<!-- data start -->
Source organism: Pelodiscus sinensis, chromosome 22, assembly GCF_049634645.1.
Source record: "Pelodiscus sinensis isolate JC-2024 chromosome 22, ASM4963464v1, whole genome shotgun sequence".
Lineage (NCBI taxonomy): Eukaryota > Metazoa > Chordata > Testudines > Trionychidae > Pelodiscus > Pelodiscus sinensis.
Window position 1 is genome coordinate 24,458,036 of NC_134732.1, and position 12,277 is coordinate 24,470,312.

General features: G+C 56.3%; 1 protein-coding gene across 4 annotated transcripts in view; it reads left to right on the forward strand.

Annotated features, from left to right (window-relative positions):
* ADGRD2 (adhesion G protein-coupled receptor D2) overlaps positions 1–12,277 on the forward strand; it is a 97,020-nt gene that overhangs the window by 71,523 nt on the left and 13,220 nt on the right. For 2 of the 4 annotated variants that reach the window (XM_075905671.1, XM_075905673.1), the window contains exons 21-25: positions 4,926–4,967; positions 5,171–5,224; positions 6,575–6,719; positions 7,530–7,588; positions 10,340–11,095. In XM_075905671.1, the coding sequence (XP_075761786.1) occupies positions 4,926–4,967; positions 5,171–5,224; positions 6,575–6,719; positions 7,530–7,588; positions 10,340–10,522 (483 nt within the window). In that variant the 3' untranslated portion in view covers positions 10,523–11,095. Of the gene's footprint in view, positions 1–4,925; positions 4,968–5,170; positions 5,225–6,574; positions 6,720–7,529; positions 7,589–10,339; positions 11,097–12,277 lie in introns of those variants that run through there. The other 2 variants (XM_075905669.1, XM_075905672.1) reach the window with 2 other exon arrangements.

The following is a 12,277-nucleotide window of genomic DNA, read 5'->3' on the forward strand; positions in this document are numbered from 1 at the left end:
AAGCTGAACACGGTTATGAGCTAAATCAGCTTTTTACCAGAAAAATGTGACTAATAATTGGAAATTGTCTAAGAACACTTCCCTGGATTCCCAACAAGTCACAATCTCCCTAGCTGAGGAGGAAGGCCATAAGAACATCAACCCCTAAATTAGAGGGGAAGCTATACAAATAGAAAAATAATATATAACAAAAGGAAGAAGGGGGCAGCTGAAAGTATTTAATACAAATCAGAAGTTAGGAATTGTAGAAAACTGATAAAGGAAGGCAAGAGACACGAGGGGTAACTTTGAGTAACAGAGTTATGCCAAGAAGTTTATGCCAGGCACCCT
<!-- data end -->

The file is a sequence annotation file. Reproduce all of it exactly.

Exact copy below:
Source organism: Pelodiscus sinensis, chromosome 22, assembly GCF_049634645.1.
Source record: "Pelodiscus sinensis isolate JC-2024 chromosome 22, ASM4963464v1, whole genome shotgun sequence".
Lineage (NCBI taxonomy): Eukaryota > Metazoa > Chordata > Testudines > Trionychidae > Pelodiscus > Pelodiscus sinensis.
Window position 1 is genome coordinate 24,458,036 of NC_134732.1, and position 12,277 is coordinate 24,470,312.

General features: G+C 56.3%; 1 protein-coding gene across 4 annotated transcripts in view; it reads left to right on the forward strand.

Annotated features, from left to right (window-relative positions):
* ADGRD2 (adhesion G protein-coupled receptor D2) overlaps positions 1–12,277 on the forward strand; it is a 97,020-nt gene that overhangs the window by 71,523 nt on the left and 13,220 nt on the right. For 2 of the 4 annotated variants that reach the window (XM_075905671.1, XM_075905673.1), the window contains exons 21-25: positions 4,926–4,967; positions 5,171–5,224; positions 6,575–6,719; positions 7,530–7,588; positions 10,340–11,095. In XM_075905671.1, the coding sequence (XP_075761786.1) occupies positions 4,926–4,967; positions 5,171–5,224; positions 6,575–6,719; positions 7,530–7,588; positions 10,340–10,522 (483 nt within the window). In that variant the 3' untranslated portion in view covers positions 10,523–11,095. Of the gene's footprint in view, positions 1–4,925; positions 4,968–5,170; positions 5,225–6,574; positions 6,720–7,529; positions 7,589–10,339; positions 11,097–12,277 lie in introns of those variants that run through there. The other 2 variants (XM_075905669.1, XM_075905672.1) reach the window with 2 other exon arrangements.

The following is a 12,277-nucleotide window of genomic DNA, read 5'->3' on the forward strand; positions in this document are numbered from 1 at the left end:
AAGCTGAACACGGTTATGAGCTAAATCAGCTTTTTACCAGAAAAATGTGACTAATAATTGGAAATTGTCTAAGAACACTTCCCTGGATTCCCAACAAGTCACAATCTCCCTAGCTGAGGAGGAAGGCCATAAGAACATCAACCCCTAAATTAGAGGGGAAGCTATACAAATAGAAAAATAATATATAACAAAAGGAAGAAGGGGGCAGCTGAAAGTATTTAATACAAATCAGAAGTTAGGAATTGTAGAAAACTGATAAAGGAAGGCAAGAGACACGAGGGGTAACTTTGAGTAACAGAGTTATGCCAAGAAGTTTATGCCAGGCACCCT